What is the limitation period for the Patent Infringement suit in India?
The Indian Limitation Act governs the period of limitation for bringing a suit for infringing a patent, which is three years from the date of infringement. Therefore, it is essential to note that the limitation period for the suit runs from the date of the infringing activity and not from the date of the grant. Suppose the patent has ceased to be affected due to non-payment of the renewal fee. Then patentee will not be entitled to institute the proceedings for the infringement committed between the date on which the patent ceased to have an effect and the date of publication of the application for restoration of the patent.
Before taking any action against an infringer, the patent must be sure that
Possible counterclaim by the infringer
What is the Punishment for Patent Infringement?
The provisions related to penalty have been incorporated in the Patents Act, 1970 to safeguard and prevent a patent from being illegally misused or exploited and preserve the interest of the patentee who has an exclusive right over the invention granted a patent. The Act prescribes punitive as well as pecuniary punishment for offences committed under the Act. Section 120 of the Act penalizes instances of unauthorized claims to patent rights. Thus, any person who falsely represents any article sold by him to be patented in India or is the subject of an application for a patent in India is punished with a fine which may extend to one lakh rupees.
What are the examples of patent Infringement?
Let’s have a look at an infringement case related to Novartis Vs Cipla,
· Novartis (Plaintiff) sued Cipla (Defendant) for infringing patents covering Onbrez (Indacaterol-drug used to treat chronic obstructive pulmonary disease) and sought damages.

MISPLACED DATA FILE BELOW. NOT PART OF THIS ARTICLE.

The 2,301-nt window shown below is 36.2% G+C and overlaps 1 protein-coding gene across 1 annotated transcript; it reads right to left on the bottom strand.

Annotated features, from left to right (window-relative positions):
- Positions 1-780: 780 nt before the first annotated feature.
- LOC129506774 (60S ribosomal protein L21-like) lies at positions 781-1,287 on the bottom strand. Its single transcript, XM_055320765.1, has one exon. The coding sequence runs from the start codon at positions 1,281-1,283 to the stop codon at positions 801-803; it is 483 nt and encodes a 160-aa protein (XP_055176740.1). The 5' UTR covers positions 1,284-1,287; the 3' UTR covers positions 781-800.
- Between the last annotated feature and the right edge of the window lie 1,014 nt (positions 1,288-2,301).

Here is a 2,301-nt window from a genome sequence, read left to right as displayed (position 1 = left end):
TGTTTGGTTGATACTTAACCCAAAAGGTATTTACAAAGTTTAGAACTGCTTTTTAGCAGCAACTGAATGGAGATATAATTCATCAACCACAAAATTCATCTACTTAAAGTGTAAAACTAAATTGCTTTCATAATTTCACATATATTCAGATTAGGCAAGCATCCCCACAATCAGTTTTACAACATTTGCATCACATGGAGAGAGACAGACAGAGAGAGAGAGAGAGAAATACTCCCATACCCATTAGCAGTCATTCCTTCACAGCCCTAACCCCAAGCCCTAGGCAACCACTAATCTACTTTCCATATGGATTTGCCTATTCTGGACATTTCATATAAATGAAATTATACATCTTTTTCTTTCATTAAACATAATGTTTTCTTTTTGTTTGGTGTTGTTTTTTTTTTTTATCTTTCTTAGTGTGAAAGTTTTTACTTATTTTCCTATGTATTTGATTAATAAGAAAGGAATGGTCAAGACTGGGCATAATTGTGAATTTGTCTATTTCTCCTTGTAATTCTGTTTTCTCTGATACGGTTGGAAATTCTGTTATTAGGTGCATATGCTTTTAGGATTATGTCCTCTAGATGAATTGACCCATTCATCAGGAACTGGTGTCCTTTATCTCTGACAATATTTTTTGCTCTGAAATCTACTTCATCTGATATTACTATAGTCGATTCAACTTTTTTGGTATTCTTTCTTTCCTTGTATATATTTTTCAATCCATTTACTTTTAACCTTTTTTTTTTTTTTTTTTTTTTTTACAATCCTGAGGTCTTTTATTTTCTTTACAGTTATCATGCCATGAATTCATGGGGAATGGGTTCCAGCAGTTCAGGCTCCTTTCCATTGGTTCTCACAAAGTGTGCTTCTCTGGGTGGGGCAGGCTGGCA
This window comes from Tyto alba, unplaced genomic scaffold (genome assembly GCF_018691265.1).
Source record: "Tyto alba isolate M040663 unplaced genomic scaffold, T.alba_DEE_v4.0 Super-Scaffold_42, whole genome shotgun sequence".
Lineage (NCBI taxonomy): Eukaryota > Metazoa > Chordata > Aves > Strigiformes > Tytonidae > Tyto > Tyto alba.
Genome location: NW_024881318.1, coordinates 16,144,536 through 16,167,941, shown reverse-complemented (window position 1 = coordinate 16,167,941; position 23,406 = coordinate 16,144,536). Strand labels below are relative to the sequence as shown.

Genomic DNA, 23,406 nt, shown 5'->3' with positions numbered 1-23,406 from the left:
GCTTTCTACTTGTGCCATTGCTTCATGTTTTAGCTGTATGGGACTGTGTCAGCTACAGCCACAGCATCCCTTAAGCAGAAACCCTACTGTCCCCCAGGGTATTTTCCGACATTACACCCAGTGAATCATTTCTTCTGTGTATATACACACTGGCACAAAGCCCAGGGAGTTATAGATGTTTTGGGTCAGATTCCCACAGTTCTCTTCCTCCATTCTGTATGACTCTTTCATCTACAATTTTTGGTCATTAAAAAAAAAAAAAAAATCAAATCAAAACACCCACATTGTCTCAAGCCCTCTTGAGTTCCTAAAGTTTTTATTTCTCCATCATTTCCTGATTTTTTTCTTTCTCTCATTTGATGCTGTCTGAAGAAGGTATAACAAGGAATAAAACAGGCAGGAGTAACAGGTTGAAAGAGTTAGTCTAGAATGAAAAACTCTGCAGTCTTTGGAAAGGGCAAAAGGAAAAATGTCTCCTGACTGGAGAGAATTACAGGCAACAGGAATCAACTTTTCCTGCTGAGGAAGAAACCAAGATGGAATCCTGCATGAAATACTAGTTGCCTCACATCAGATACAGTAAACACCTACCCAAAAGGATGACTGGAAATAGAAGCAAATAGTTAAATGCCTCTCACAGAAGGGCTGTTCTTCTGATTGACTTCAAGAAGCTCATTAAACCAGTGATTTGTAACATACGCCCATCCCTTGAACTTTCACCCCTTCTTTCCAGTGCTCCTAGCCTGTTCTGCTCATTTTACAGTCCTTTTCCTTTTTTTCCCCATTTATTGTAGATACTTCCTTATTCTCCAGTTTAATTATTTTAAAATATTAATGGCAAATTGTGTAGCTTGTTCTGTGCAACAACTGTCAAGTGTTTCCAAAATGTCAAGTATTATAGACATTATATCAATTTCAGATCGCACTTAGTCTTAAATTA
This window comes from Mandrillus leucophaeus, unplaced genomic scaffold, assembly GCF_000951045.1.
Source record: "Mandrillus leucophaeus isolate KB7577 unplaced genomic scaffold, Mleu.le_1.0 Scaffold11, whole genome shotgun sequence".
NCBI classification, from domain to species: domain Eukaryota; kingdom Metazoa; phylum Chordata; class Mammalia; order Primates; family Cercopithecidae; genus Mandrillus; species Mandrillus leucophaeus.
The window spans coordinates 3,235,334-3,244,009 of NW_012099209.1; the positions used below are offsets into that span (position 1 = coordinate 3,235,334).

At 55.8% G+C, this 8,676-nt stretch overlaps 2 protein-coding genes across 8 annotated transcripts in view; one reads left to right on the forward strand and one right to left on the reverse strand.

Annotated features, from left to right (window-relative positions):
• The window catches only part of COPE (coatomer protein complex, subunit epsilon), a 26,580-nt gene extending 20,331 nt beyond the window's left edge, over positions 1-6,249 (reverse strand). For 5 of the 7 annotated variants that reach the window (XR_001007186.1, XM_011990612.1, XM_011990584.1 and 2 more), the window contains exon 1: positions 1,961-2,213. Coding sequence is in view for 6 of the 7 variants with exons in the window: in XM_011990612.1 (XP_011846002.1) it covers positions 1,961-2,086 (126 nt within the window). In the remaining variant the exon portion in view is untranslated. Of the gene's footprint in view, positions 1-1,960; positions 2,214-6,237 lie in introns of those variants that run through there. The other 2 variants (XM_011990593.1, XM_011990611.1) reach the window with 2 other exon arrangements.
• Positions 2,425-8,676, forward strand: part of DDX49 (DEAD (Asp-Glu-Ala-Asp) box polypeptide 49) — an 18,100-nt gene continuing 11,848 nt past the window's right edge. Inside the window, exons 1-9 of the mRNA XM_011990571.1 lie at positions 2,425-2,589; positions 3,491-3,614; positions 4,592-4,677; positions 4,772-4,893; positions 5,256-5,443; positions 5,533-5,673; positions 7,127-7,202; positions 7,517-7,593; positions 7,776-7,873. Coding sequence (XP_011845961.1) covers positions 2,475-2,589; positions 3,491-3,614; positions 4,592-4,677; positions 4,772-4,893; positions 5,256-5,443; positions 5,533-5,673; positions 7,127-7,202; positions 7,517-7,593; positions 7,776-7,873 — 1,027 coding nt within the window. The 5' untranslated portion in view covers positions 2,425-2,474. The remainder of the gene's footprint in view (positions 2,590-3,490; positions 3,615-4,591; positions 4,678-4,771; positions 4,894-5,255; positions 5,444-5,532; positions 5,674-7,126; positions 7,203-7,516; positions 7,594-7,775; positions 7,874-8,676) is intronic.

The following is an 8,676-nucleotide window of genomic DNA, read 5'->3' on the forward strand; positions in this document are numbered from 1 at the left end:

· The drug is protected by 5 patents in India consisting of product composition and process patents.
· In 2014, Defendant launched a generic version of Onbrez and, in the process, petitioned to have Plaintiff’s patents revoked. It contended that the disease had reached an ‘epidemic’ stage, and the monopoly of the Plaintiff was limiting the extent of the drug.
· In light of that, requested the Central Government to revoke the patent under Section 92 (3) (compulsory license under special circumstances) and Section 66 (patents which are prejudicial to the public) of the Patents Act.
· Defendant contended that Plaintiff was not manufacturing the drug locally and imported only limited quantities through a licensee.
· Plaintiff then filed a case before the Delhi HC claiming patent infringement and damages.
· Delhi High court barred the Defendant from making or selling a generic copy of Plaintiff’s drug by granting a temporary injunction to Plaintiff.
· The HC observed that Plaintiff had a strong prima facie case, and as the validity of the patent is not seriously questioned, there is a straightforward way to grant an injunction.
· The Defendant had previously also stated that there was a drug shortage and inadequacy thereof. However, the HC observed that Defendant failed to provide any proof or figures for such claims.
In 2017, Cipla filed an appeal against this order. However, the appeal was dismissed on similar grounds. The 2017 Appeal further divided into the implications of a drug being imported and whether the extent of imports was sufficient to meet the demands in India.
Even though the patent system provides exclusive rights to the patentee for his commercial gains for a fixed period, it is crucial to understand that it should not obstruct the research and development in the field of art due to granted patents in that particular field of art. For this purpose, the researchers need to learn about infringing patent activities and non-infringing activities. Hence it is always advisable to seek professional help for that.
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